Behavioral and neuropsychological foundations of olfactory fear conditioning

Behav Brain Res. 2000 Jun 1;110(1-2):119-28. doi: 10.1016/s0166-4328(99)00190-4.


Pavlovian fear conditioning procedures have been a fruitful means of exploring the neural substrates of associative learning. There is now substantial evidence suggesting that many aspects of conditioned fear depend critically upon the integrity of the amygdala and the perirhinal cortex. Recent studies in our laboratory examining the contributions of these areas to olfactory and contextual fear conditioning are reviewed; collectively the results of these studies suggest that the amygdala participates critically in the acquisition and expression of fear conditioned to both an olfactory conditioned stimulus (CS) and to the training context, while the perirhinal cortex contributes to olfactory, but not contextual, fear conditioning. Moreover, it appears that perirhinal cortex may play a prominent role in recognition of the CS following conditioning. These results are discussed in light of the extent to which they replicate and extend previous research examining the contributions of these areas to fear conditioned to auditory and visual CSs.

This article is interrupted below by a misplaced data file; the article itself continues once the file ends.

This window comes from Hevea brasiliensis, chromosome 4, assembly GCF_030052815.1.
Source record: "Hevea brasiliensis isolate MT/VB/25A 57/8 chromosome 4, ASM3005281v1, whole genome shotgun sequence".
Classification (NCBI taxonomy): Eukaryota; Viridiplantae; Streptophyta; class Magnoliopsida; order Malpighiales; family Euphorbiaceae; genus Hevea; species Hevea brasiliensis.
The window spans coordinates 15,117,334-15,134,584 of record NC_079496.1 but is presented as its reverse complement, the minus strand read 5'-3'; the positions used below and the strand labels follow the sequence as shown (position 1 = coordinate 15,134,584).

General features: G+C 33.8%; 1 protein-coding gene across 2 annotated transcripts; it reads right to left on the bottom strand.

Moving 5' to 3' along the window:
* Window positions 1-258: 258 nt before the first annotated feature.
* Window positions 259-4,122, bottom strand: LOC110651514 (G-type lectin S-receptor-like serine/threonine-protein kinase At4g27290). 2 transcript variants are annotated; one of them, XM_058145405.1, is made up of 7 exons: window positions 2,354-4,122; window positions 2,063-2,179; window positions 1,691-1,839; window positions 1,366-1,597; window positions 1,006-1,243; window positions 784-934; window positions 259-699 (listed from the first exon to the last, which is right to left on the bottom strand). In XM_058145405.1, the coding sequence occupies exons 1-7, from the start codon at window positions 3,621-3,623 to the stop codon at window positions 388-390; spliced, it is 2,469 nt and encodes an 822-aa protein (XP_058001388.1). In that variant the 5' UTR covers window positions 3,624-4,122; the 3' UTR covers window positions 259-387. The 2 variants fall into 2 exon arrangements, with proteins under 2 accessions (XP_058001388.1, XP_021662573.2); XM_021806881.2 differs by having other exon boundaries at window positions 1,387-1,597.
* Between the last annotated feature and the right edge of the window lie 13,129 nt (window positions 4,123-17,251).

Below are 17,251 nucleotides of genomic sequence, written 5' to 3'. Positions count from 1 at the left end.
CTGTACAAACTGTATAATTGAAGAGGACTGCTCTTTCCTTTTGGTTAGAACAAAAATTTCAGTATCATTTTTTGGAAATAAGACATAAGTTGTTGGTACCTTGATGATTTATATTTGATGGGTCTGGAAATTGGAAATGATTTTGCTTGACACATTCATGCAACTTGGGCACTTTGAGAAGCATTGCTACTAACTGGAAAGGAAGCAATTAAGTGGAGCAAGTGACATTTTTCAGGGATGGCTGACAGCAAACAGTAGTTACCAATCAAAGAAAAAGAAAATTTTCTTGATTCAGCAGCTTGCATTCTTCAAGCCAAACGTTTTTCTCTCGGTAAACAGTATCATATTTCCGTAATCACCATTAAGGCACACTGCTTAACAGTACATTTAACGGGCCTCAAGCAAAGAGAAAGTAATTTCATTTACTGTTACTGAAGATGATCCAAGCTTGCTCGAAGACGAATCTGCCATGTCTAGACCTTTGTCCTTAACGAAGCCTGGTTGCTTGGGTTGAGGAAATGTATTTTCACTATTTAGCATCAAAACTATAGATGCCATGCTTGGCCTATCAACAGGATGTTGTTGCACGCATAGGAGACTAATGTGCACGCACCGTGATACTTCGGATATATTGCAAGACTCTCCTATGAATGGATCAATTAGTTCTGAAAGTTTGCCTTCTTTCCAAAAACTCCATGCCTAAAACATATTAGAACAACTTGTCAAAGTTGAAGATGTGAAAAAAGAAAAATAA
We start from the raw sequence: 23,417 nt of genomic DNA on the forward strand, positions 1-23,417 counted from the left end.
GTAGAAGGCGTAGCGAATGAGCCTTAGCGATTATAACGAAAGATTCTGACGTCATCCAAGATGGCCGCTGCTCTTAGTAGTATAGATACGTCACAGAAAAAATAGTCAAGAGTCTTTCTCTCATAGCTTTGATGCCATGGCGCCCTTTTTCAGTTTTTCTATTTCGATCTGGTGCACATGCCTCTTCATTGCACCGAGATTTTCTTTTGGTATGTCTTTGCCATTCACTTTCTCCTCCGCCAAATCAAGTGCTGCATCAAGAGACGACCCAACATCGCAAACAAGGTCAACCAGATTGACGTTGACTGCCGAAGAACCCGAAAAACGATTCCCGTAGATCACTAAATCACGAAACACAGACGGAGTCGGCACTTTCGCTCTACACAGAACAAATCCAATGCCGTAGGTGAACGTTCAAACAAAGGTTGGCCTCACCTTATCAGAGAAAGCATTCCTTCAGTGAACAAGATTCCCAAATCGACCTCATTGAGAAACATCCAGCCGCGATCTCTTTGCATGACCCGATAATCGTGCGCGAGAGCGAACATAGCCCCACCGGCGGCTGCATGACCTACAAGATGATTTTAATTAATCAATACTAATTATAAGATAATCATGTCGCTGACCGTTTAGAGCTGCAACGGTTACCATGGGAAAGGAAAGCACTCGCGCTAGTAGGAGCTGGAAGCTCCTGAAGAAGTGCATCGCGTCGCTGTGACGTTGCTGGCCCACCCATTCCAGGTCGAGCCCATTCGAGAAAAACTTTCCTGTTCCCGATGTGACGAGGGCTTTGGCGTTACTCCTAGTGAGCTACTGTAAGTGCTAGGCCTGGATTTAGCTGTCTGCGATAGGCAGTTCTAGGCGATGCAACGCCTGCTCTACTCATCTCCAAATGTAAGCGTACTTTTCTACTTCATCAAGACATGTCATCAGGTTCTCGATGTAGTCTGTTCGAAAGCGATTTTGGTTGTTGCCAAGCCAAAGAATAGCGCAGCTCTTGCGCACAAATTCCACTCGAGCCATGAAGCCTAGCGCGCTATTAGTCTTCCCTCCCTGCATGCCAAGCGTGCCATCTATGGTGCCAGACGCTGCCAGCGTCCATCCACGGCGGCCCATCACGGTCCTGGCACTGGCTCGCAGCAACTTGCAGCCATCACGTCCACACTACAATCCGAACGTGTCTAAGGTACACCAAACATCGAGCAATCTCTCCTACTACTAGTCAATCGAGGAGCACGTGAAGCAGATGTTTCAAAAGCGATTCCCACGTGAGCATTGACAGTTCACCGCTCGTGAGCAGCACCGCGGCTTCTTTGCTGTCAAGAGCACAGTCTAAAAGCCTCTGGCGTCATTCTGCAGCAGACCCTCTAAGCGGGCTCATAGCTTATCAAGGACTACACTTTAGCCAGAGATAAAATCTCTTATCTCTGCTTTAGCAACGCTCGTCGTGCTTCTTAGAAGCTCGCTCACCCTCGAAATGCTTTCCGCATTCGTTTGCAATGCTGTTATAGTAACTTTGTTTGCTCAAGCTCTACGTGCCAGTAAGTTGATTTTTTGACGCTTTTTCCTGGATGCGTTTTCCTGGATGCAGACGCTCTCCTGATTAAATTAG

Publication types

  • Research Support, Non-U.S. Gov't
  • Research Support, U.S. Gov't, Non-P.H.S.
  • Review

MeSH terms

  • Animals
  • Behavior, Animal / physiology*
  • Conditioning, Classical / physiology*
  • Cues*
  • Fear / physiology*
  • Fear / psychology*
  • Hippocampus / physiology
  • Humans
  • Rats
  • Smell / physiology*